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  30. James L. Marsh (1980). A Reading of Hegel's “Phenomenology of Spirit”. The Owl of Minerva 12 (1):1-3.score: 360.0
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  31. Jack Marsh (2005). Friendship Otherwise-Toward a Levinasian Description of Personal Friendship. Indo-Pacific Journal of Phenomenology 5 (2).score: 360.0
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  32. George E. Marsh & Asghar Iran-Nejad (1992). Intelligence: Beyond a Monolithic Concept. Bulletin of the Psychonomic Society 30 (4):329-332.score: 360.0
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  33. Frank H. Marsh (1990). Medicine and Money: A Study of the Role of Beneficence in Health Care Cost Containment. Greenwood Press.score: 360.0
     
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  34. D. Marsh (1983). Poggio and Alberti. 3. A New Source for Alberti, Lb'convelata'vat-Lat-4037. Rinascimento 23:212-215.score: 360.0
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  35. Michael Marsh (1991). Pathways to a More Satisfying Life. Review of Metaphysics 45 (2):399-400.score: 360.0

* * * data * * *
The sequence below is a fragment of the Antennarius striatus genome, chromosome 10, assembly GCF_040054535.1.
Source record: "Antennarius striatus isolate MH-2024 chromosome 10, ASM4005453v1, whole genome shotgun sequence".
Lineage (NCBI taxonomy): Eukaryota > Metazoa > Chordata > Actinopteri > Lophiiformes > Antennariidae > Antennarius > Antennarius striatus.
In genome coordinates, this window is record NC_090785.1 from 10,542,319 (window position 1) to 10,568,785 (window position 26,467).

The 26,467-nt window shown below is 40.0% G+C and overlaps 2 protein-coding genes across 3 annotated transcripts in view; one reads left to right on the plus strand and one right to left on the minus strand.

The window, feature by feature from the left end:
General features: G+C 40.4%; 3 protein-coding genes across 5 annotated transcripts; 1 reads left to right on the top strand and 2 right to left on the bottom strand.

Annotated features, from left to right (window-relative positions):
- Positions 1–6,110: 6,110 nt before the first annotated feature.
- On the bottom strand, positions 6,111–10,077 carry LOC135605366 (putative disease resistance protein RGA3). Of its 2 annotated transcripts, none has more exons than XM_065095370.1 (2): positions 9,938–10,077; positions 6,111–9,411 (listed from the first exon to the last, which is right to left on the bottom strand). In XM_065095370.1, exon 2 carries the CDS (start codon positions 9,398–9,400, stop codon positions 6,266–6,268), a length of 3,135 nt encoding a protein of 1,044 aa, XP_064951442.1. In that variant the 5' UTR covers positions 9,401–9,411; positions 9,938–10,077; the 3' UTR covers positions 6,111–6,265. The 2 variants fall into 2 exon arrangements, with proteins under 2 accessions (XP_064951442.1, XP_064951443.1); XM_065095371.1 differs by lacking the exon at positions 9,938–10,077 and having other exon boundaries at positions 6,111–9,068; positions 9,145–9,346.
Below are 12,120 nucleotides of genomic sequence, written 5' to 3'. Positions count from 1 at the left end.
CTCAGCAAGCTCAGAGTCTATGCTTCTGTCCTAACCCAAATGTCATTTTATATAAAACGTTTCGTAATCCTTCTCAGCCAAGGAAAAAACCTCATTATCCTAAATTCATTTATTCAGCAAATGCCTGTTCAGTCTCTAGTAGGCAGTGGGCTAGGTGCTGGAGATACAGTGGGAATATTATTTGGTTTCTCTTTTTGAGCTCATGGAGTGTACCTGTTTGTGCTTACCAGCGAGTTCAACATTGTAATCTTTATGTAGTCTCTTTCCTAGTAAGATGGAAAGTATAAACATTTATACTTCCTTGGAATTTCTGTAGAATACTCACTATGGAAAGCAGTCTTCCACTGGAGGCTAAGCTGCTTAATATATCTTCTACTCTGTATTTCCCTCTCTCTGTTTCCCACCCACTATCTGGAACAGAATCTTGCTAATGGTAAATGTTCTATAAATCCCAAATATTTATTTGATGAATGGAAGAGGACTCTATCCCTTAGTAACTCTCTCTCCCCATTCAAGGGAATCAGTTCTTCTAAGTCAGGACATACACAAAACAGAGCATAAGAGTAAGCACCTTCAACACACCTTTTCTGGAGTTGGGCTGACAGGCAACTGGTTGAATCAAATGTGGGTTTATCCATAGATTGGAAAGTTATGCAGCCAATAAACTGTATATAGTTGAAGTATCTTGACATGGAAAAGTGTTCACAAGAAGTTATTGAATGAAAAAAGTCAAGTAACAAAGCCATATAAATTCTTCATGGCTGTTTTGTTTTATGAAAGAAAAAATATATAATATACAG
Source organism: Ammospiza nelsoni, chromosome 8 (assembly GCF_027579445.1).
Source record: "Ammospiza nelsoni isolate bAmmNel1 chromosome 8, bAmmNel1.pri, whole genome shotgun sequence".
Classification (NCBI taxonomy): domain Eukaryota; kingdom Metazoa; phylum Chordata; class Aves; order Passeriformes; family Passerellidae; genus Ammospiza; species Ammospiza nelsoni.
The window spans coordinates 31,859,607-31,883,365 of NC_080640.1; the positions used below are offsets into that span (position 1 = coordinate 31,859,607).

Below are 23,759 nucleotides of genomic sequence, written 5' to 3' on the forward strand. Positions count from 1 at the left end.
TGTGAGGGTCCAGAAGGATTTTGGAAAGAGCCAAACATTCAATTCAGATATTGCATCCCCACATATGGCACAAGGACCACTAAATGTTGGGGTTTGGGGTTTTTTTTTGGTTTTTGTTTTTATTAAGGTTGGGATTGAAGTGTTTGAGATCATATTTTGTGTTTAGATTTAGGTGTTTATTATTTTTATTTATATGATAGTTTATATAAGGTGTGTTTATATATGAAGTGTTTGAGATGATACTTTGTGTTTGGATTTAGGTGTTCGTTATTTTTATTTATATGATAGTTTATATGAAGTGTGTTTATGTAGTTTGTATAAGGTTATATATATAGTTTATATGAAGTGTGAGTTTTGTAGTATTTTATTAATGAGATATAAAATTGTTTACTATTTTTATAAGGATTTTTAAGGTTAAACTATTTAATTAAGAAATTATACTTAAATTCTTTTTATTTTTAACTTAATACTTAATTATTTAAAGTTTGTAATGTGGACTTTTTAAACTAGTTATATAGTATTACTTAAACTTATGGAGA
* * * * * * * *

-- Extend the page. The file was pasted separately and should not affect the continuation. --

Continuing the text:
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  36. J. L. Marsh (1991). Reply to McKinney on Lonergan, a Deconstruction. International Philosophical Quarterly 31 (1):95-104.score: 360.0
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  37. Colin J. Marsh (2010). Studies of Society and Environment (SOSE): Does It Have a Future? Ethos 18 (4):10.score: 360.0
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  38. Leslie Marsh & Christian J. Onof (forthcoming). This is the Second Instalment of EPISTEME's Invitational Volume. We Would Like to Thank the Distinguished Writers Who so Kindly Agreed to Contribute an Article. A Special Thank You is in Order to Fred Schmitt Who, at Very Short Notice, Had to Assimilate the Papers That Comprise This Issue. [REVIEW] Episteme.score: 360.0
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  39. James L. Marsh (2001). Unjust Legality: A Critique of Habermas's Philosophy of Law. Rowman & Littlefield Publishers.score: 360.0